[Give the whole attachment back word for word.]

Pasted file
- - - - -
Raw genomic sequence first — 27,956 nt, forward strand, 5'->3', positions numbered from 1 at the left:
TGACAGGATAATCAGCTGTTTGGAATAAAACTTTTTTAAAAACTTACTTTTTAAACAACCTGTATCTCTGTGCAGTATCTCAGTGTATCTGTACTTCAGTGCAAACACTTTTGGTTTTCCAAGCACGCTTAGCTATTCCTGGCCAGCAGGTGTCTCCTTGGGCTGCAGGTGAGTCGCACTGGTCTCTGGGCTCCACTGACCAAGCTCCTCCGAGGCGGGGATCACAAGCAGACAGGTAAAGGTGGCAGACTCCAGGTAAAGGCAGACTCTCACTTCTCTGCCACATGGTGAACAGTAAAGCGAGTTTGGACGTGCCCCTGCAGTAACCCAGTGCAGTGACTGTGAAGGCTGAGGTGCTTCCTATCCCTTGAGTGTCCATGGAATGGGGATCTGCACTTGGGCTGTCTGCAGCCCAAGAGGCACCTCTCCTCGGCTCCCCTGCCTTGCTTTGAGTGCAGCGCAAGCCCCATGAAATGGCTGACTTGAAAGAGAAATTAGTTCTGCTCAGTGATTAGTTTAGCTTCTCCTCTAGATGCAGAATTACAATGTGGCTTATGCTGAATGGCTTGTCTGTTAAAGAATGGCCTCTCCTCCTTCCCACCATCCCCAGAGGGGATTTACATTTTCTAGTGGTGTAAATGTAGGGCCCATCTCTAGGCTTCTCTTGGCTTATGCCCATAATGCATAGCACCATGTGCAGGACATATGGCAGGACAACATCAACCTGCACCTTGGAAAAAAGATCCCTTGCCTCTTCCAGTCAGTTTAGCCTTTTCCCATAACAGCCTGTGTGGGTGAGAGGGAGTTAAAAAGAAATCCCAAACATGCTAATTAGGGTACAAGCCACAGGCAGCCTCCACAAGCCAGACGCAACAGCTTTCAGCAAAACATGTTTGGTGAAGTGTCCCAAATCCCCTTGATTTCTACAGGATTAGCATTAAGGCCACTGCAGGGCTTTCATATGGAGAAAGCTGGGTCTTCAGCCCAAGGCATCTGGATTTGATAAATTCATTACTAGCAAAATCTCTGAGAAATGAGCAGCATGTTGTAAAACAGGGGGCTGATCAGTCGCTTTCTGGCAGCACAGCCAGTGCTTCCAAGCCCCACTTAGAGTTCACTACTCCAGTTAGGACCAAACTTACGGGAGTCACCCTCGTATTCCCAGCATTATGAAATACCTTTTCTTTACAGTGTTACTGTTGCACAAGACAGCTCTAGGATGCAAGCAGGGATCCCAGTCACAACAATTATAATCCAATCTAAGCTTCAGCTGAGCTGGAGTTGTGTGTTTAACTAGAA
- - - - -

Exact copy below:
Raw genomic sequence first — 27,956 nt, forward strand, 5'->3', positions numbered from 1 at the left:
TGACAGGATAATCAGCTGTTTGGAATAAAACTTTTTTAAAAACTTACTTTTTAAACAACCTGTATCTCTGTGCAGTATCTCAGTGTATCTGTACTTCAGTGCAAACACTTTTGGTTTTCCAAGCACGCTTAGCTATTCCTGGCCAGCAGGTGTCTCCTTGGGCTGCAGGTGAGTCGCACTGGTCTCTGGGCTCCACTGACCAAGCTCCTCCGAGGCGGGGATCACAAGCAGACAGGTAAAGGTGGCAGACTCCAGGTAAAGGCAGACTCTCACTTCTCTGCCACATGGTGAACAGTAAAGCGAGTTTGGACGTGCCCCTGCAGTAACCCAGTGCAGTGACTGTGAAGGCTGAGGTGCTTCCTATCCCTTGAGTGTCCATGGAATGGGGATCTGCACTTGGGCTGTCTGCAGCCCAAGAGGCACCTCTCCTCGGCTCCCCTGCCTTGCTTTGAGTGCAGCGCAAGCCCCATGAAATGGCTGACTTGAAAGAGAAATTAGTTCTGCTCAGTGATTAGTTTAGCTTCTCCTCTAGATGCAGAATTACAATGTGGCTTATGCTGAATGGCTTGTCTGTTAAAGAATGGCCTCTCCTCCTTCCCACCATCCCCAGAGGGGATTTACATTTTCTAGTGGTGTAAATGTAGGGCCCATCTCTAGGCTTCTCTTGGCTTATGCCCATAATGCATAGCACCATGTGCAGGACATATGGCAGGACAACATCAACCTGCACCTTGGAAAAAAGATCCCTTGCCTCTTCCAGTCAGTTTAGCCTTTTCCCATAACAGCCTGTGTGGGTGAGAGGGAGTTAAAAAGAAATCCCAAACATGCTAATTAGGGTACAAGCCACAGGCAGCCTCCACAAGCCAGACGCAACAGCTTTCAGCAAAACATGTTTGGTGAAGTGTCCCAAATCCCCTTGATTTCTACAGGATTAGCATTAAGGCCACTGCAGGGCTTTCATATGGAGAAAGCTGGGTCTTCAGCCCAAGGCATCTGGATTTGATAAATTCATTACTAGCAAAATCTCTGAGAAATGAGCAGCATGTTGTAAAACAGGGGGCTGATCAGTCGCTTTCTGGCAGCACAGCCAGTGCTTCCAAGCCCCACTTAGAGTTCACTACTCCAGTTAGGACCAAACTTACGGGAGTCACCCTCGTATTCCCAGCATTATGAAATACCTTTTCTTTACAGTGTTACTGTTGCACAAGACAGCTCTAGGATGCAAGCAGGGATCCCAGTCACAACAATTATAATCCAATCTAAGCTTCAGCTGAGCTGGAGTTGTGTGTTTAACTAGAA